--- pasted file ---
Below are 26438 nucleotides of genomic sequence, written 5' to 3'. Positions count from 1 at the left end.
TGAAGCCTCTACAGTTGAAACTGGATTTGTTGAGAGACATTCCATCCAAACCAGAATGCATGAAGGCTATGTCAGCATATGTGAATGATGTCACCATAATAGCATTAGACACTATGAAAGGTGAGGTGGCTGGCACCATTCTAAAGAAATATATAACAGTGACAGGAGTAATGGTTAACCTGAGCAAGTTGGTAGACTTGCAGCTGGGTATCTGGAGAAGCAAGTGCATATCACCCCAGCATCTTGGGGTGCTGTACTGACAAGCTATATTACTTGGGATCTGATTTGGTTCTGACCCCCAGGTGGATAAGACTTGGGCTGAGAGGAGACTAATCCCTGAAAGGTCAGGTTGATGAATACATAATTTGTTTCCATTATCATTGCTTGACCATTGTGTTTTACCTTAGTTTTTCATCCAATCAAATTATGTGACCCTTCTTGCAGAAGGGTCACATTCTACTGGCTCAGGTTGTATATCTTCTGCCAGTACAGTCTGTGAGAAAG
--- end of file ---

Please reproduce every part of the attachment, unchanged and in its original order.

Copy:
Below are 26438 nucleotides of genomic sequence, written 5' to 3'. Positions count from 1 at the left end.
TGAAGCCTCTACAGTTGAAACTGGATTTGTTGAGAGACATTCCATCCAAACCAGAATGCATGAAGGCTATGTCAGCATATGTGAATGATGTCACCATAATAGCATTAGACACTATGAAAGGTGAGGTGGCTGGCACCATTCTAAAGAAATATATAACAGTGACAGGAGTAATGGTTAACCTGAGCAAGTTGGTAGACTTGCAGCTGGGTATCTGGAGAAGCAAGTGCATATCACCCCAGCATCTTGGGGTGCTGTACTGACAAGCTATATTACTTGGGATCTGATTTGGTTCTGACCCCCAGGTGGATAAGACTTGGGCTGAGAGGAGACTAATCCCTGAAAGGTCAGGTTGATGAATACATAATTTGTTTCCATTATCATTGCTTGACCATTGTGTTTTACCTTAGTTTTTCATCCAATCAAATTATGTGACCCTTCTTGCAGAAGGGTCACATTCTACTGGCTCAGGTTGTATATCTTCTGCCAGTACAGTCTGTGAGAAAG